Super teams must go

Weston Hopkins, Staff Writer

Money should not be the reason that any sports team is successful. There should not be a barrier to entry for a team to be good, aside from good draft classes, competent management and development of players over-time. 

Sadly, this is not the case in most sports leagues, as purchasing power has become the name of the game. Highly successful franchises are continuing their success through spending large amounts of money on individual players. For example, I’m a huge Red Sox fan, but when they won their most recent championship in 2018, their payroll was a whopping $233,200,429 according to Baseball Prospectus. 

Compare that to the White Sox salary for the same year, which was $71,217,000. The White Sox couldn’t compete when it comes to signing star players, because they don’t have the same resources that the Red Sox have. This problem will only get worse as certain cities have higher-value markets in comparison to others. 

Major League Baseball isn’t the only league enabling this kind of behavior, it’s also prevalent in the National Basketball Association. Most recently, the Golden State Warriors achieved what many teams have tried but never succeeded in, building a dynasty. They drafted the right players, their star players signed for less money to free up room in the salary budget, and the team was playing amazing. 

They even won a championship in 2015, so why did they need to sign a superstar like Kevin Durant after that season? Why did the Warriors need four hall-of-fame caliber players starting all at the same time? These types of moves hinder the league. It’s much more exciting to watch two evenly-matched teams play each other, than it is watching one team constantly dominate because they have one of the best starting lineups in NBA history.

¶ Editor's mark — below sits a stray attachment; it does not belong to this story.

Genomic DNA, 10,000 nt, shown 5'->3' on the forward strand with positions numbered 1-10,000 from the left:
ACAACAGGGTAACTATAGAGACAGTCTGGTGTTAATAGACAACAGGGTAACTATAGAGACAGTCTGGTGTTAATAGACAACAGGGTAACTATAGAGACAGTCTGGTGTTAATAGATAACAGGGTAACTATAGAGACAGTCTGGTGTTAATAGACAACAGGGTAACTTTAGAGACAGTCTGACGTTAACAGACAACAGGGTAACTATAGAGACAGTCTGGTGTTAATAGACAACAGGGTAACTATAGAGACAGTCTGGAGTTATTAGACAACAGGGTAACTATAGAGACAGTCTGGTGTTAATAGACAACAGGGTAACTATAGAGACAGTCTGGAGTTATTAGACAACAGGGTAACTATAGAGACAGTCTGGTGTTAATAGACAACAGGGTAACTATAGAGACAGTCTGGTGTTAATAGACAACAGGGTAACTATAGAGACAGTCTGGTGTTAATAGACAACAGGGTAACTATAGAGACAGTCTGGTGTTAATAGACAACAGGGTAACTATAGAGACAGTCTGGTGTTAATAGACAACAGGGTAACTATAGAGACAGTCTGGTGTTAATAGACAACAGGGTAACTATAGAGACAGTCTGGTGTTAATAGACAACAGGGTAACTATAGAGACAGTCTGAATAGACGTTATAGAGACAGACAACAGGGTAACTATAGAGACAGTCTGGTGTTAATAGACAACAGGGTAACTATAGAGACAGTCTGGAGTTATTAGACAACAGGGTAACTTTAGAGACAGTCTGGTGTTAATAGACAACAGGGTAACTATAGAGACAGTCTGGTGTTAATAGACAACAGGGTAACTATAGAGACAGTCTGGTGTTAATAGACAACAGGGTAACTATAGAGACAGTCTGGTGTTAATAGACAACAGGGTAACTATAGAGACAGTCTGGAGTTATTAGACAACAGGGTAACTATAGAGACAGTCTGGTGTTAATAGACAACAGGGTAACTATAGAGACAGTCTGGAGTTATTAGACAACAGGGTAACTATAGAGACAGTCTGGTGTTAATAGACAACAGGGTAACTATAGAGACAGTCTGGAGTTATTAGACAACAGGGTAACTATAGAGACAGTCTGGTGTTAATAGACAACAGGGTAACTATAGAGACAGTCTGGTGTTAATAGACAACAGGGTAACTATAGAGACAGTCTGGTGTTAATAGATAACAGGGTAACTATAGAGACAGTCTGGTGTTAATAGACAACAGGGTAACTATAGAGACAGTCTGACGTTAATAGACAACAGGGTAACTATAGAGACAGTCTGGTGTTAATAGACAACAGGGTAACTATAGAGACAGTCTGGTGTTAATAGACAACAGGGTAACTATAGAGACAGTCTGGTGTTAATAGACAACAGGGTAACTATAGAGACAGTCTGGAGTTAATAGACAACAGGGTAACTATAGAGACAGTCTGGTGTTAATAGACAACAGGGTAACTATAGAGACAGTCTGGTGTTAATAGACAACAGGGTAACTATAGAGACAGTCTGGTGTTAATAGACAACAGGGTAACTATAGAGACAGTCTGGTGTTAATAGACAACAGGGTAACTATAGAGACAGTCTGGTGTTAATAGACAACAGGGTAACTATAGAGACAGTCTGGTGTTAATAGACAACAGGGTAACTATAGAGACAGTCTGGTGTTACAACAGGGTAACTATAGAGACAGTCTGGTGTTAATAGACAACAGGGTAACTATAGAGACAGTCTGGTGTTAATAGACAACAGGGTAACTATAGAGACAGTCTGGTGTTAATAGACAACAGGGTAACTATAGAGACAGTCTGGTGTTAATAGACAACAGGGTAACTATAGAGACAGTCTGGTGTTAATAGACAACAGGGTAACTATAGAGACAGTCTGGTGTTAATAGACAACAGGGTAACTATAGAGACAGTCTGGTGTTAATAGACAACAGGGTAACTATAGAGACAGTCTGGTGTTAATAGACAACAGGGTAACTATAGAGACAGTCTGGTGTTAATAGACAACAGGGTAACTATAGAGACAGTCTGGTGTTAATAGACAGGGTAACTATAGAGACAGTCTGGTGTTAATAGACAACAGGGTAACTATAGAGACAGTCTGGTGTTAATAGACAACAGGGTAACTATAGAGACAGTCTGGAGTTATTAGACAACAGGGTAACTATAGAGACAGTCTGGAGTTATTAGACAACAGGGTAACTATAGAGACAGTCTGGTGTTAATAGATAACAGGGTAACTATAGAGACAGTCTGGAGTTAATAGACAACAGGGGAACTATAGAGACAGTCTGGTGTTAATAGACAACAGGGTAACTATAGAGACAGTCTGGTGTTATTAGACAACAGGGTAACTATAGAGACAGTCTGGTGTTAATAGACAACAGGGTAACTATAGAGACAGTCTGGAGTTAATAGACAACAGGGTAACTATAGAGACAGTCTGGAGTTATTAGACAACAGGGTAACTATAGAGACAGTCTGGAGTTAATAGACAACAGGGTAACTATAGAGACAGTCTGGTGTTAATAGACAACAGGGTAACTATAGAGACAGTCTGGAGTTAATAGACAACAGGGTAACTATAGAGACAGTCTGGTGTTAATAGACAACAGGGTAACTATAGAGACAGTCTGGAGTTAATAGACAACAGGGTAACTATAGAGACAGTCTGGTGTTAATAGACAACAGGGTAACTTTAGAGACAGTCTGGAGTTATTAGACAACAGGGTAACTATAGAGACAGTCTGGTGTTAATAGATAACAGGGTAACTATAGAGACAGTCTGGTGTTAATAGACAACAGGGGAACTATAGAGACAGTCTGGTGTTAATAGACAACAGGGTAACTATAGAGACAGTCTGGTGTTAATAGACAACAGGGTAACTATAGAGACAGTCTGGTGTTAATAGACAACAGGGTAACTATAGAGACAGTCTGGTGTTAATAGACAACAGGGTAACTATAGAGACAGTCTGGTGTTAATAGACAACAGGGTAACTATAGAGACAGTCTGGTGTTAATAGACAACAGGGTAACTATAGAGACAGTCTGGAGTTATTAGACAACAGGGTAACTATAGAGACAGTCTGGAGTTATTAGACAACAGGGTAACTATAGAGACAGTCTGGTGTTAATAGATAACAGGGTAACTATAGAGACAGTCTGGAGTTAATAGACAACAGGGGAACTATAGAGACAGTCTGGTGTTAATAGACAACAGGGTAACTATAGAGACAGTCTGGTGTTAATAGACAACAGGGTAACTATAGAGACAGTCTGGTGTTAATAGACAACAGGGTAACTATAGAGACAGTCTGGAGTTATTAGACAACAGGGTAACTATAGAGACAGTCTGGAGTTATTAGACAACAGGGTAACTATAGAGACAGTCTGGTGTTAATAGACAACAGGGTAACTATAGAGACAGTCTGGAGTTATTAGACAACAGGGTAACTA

This has become a common tactic in the NBA in the last 20 years, use a bunch of money to sign all-star players to your team in hopes of winning a championship. The 2007-2008 Celtics did it when they acquired Kevin Garnett and Ray Allen. The Heat signed LeBron James and Chris Bosh in the 2010-2011 season. These moves worked, and netted both teams a championship or two. Which sets a bad precedent, that if you spend more money than other teams, your team will be better.

The integrity of the game is at stake when the leagues continually allow these teams to make these moves. There are teams that make all the right moves, play the patient game and set up their team for a bright future. Only to lose to a team that can’t be stopped because of how much firepower they have bought. 

I’m doubtful that this trend will end, or that either of these leagues will do anything to stop the “rich from getting richer.” Sports and politics are similar in this regard, money shouldn’t have a substantial effect on the outcome of the race for first. There should be a fixed amount of money that teams can spend for players, an amount that isn’t subject to the multiple loopholes that currently exist.